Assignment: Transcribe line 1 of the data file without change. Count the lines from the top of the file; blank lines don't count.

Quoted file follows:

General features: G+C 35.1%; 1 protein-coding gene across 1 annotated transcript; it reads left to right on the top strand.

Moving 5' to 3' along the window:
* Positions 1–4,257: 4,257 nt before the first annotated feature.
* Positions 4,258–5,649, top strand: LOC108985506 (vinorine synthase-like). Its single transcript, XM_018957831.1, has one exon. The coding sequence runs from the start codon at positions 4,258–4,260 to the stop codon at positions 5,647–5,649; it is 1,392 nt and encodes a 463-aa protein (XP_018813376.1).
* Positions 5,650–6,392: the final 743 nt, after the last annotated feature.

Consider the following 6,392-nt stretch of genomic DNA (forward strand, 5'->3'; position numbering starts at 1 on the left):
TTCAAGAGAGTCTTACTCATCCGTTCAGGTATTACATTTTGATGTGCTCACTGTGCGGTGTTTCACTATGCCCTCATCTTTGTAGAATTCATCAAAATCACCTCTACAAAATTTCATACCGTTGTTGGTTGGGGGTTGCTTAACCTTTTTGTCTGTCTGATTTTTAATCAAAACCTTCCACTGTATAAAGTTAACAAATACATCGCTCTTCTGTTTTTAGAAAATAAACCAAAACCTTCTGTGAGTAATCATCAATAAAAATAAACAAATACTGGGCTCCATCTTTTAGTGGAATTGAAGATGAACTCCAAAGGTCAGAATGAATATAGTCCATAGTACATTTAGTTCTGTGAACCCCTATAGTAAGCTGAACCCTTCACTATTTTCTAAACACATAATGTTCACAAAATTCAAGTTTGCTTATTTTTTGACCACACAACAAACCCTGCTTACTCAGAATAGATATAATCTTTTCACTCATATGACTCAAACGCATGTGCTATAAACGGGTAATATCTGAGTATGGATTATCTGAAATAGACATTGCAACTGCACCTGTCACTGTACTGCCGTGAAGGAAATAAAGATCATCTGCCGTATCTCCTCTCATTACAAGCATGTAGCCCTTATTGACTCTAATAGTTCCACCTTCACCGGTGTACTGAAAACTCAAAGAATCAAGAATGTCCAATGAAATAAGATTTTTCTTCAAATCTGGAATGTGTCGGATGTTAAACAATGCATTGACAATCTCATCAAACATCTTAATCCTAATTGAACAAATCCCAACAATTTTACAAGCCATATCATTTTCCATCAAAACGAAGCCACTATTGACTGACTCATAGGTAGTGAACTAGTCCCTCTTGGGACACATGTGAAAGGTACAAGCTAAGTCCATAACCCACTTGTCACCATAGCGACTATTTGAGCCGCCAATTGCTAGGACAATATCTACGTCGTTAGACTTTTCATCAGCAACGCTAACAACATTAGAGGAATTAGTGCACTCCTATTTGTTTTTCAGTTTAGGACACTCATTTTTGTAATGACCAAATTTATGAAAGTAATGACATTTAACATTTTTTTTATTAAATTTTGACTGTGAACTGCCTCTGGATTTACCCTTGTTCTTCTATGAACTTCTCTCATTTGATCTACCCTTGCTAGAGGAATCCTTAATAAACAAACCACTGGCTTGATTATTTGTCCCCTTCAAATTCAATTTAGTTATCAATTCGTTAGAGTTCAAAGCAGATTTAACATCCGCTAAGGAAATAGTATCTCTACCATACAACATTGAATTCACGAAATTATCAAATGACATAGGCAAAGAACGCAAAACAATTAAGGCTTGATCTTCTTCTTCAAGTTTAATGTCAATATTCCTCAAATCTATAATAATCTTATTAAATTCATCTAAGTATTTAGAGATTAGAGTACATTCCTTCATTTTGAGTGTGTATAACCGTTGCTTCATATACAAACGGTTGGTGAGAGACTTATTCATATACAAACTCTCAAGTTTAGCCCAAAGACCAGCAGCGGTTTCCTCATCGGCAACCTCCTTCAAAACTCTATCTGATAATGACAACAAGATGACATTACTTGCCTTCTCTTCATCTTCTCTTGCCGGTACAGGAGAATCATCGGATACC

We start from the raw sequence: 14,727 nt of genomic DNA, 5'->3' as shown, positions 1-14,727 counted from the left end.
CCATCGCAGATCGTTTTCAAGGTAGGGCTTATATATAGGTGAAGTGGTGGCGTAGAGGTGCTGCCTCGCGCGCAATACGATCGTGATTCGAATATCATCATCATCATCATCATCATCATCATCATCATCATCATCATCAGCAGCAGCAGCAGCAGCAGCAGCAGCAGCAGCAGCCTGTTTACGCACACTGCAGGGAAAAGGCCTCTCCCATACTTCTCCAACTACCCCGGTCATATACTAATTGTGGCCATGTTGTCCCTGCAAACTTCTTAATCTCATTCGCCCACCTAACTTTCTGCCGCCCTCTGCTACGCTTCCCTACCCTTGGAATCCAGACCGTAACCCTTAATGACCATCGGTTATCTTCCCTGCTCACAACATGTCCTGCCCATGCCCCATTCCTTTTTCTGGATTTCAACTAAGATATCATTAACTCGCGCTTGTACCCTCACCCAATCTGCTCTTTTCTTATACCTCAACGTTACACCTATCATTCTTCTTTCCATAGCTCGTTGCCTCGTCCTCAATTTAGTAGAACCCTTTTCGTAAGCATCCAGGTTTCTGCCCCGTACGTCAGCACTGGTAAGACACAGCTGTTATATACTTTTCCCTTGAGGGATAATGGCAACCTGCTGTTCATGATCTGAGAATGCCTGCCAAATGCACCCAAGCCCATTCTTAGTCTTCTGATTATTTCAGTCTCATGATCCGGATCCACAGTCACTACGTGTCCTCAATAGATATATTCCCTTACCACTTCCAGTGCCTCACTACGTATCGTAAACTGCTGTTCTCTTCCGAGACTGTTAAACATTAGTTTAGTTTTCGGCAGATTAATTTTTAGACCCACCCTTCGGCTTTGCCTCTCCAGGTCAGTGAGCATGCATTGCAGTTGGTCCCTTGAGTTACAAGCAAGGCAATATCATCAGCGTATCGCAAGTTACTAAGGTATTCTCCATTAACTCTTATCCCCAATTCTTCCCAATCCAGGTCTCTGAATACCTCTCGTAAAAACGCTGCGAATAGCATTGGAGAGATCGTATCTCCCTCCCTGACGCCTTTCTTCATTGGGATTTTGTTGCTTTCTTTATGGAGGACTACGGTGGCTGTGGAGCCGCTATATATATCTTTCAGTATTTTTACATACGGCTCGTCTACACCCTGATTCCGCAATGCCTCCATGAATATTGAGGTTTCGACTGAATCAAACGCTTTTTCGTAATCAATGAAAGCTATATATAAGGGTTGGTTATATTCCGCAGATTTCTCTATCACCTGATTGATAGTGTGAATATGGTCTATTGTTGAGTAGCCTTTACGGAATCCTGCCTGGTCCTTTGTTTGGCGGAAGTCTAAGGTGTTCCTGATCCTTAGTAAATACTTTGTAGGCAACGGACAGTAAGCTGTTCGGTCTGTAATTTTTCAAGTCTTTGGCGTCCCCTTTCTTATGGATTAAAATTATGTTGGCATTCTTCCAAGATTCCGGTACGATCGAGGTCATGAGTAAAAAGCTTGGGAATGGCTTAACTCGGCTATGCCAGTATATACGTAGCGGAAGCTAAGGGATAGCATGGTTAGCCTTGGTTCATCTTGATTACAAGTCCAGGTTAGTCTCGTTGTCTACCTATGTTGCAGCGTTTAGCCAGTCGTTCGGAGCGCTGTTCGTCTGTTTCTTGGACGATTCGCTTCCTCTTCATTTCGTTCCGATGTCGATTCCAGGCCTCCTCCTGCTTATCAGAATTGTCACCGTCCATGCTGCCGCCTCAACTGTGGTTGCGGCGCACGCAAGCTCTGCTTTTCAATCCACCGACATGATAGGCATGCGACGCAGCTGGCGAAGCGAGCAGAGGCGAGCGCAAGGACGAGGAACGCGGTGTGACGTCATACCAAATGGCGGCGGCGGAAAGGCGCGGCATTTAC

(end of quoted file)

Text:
General features: G+C 35.1%; 1 protein-coding gene across 1 annotated transcript; it reads left to right on the top strand.